Simply put, microcredentials certify the learning outcomes of short-term learning experiences, for example a short course or training. They offer a flexible, targeted way to help people develop the knowledge, skills and competences they need for their personal and professional development (European Commission, 2021).
However, an official, widely shared definition is not yet available. For this reason, the European Commission has recently published a proposal for a Council Recommendation on micro-credentials, in which it recommends a common definition of micro-credentials for all EU Member States, standard elements for their description; and key principles for their design and issuance.
Microcredentials are offered by a variety of providers. You can think of education and training institutions and organisations, social partners, employers and industry, civil society organisations and national authorities. Given their flexibility, micro-credentials can be provided in many different formal, non-formal and informal learning settings. (European Commission, 2021)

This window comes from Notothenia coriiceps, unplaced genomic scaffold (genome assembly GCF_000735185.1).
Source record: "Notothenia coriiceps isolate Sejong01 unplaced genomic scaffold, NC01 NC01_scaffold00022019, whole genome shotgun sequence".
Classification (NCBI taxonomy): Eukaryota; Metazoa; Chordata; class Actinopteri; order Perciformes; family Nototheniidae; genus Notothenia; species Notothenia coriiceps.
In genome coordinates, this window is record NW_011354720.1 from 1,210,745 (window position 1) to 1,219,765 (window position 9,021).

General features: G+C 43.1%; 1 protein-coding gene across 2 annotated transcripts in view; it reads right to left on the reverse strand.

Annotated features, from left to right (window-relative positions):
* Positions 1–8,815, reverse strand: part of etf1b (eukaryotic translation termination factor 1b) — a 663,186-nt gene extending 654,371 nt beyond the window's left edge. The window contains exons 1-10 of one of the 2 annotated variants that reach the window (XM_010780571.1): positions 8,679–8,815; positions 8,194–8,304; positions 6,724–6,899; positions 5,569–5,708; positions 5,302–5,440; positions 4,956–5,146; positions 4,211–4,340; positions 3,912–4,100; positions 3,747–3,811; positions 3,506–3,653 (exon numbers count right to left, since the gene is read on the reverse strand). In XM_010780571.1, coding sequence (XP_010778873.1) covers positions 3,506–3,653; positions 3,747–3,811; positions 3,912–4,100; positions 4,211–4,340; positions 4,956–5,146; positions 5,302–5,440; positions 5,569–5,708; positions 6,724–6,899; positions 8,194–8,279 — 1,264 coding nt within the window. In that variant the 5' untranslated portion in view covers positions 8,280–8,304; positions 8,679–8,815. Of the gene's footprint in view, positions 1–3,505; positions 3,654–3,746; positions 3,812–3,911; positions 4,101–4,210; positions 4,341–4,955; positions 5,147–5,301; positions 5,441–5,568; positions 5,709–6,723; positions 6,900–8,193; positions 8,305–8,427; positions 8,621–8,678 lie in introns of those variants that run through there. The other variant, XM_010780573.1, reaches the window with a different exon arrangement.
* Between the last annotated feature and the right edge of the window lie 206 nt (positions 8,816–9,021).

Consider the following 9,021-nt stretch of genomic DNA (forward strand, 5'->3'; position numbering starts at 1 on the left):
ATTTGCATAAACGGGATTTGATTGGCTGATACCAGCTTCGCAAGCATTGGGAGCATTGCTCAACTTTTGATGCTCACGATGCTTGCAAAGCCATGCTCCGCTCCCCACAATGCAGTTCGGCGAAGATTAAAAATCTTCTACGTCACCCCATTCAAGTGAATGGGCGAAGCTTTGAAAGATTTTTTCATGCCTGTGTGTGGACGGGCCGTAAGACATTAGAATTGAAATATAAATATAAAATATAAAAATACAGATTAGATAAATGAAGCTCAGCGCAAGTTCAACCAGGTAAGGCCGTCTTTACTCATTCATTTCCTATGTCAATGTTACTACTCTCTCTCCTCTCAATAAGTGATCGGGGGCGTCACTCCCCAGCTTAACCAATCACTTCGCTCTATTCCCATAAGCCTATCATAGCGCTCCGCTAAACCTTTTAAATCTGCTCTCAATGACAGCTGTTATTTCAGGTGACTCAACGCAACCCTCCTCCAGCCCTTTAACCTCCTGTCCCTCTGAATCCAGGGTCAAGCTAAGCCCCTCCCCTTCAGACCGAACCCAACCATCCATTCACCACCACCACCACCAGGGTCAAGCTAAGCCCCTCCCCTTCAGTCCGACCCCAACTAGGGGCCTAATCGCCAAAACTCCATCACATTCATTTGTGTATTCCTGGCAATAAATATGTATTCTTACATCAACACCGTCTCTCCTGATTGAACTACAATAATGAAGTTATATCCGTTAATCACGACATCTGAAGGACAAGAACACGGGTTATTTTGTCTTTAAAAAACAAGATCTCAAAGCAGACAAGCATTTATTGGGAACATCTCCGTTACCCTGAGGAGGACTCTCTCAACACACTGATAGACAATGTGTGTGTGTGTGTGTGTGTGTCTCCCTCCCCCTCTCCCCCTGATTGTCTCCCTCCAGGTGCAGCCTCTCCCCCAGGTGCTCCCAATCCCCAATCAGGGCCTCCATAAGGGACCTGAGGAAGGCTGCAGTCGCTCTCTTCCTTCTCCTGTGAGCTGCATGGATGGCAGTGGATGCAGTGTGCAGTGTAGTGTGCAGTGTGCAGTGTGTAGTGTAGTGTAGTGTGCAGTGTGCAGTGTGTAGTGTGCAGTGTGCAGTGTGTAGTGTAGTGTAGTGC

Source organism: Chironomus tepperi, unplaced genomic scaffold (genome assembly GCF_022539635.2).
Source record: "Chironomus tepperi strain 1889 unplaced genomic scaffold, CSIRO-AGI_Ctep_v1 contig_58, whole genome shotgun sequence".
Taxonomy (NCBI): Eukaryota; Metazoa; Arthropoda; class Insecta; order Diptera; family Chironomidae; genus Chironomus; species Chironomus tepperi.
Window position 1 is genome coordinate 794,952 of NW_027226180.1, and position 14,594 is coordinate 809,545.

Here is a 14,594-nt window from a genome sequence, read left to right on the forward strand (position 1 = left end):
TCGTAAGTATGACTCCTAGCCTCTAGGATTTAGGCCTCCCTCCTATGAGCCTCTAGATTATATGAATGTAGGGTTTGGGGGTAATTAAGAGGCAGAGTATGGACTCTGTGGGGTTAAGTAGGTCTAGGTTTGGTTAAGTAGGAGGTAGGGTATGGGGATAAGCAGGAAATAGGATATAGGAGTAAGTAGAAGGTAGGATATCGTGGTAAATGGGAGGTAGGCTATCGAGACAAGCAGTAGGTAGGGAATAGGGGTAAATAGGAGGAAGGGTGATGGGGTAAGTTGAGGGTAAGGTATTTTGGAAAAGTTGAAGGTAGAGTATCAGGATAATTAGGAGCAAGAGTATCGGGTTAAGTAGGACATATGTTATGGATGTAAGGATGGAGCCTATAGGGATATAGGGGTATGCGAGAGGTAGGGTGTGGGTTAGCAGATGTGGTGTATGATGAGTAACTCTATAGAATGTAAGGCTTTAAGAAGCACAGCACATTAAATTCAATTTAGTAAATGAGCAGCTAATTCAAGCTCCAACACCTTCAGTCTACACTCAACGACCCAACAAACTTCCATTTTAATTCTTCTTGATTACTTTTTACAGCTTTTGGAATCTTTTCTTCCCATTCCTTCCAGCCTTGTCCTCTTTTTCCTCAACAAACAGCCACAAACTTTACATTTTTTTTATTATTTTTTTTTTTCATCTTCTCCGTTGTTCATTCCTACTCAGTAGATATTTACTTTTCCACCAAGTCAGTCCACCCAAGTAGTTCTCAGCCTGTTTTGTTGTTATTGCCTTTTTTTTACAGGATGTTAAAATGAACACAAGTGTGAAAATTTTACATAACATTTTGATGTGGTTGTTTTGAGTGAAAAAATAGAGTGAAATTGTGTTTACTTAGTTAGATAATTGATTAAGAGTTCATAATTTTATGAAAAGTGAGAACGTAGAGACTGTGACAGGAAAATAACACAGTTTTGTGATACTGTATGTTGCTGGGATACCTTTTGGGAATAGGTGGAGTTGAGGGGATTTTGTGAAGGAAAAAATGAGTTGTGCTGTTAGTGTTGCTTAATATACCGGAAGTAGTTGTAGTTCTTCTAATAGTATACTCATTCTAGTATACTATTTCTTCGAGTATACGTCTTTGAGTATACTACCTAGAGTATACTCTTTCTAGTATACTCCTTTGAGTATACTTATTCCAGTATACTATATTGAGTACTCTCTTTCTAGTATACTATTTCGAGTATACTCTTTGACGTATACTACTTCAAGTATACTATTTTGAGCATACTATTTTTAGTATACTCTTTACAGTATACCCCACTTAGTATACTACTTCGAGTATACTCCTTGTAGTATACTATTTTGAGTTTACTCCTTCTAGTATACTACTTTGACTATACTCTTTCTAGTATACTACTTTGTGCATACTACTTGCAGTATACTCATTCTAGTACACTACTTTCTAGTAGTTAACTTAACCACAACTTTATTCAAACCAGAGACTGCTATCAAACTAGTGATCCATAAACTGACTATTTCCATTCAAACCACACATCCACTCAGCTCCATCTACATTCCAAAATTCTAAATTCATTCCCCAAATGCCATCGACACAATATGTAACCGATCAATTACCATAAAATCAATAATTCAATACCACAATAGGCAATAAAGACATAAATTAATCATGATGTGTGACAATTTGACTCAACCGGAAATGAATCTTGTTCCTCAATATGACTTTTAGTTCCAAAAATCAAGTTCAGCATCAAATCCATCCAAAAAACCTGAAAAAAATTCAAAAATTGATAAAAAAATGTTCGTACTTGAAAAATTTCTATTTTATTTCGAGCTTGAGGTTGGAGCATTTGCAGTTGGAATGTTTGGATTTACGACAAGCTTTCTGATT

Microcredential programmes provide the learner a very focused curriculum. It offers a flexible, targeted way to help them develop the knowledge, skills and competences they need in a professional environment.
Microcredentials can help employers to identify job candidates with the right skills, or provide the right type of focused training to their employees.
For Higher Education Institutes (HEIs), microcredentials are a great way to repackage traditional offerings to prepare more work-ready graduates (Mark Brown & Mairéad Nic Giolla Mhichil, 2021).
The Common Microcredential Framework (CMF) is developed by the European MOOC Consortium. CMF uses the European Qualification Framework (and other national qualification frameworks of recognised universities) to provide high-quality courses that award academic credit.
Courses can be awarded by CMF if they meet the following specifications:
Read more on this dedicated page.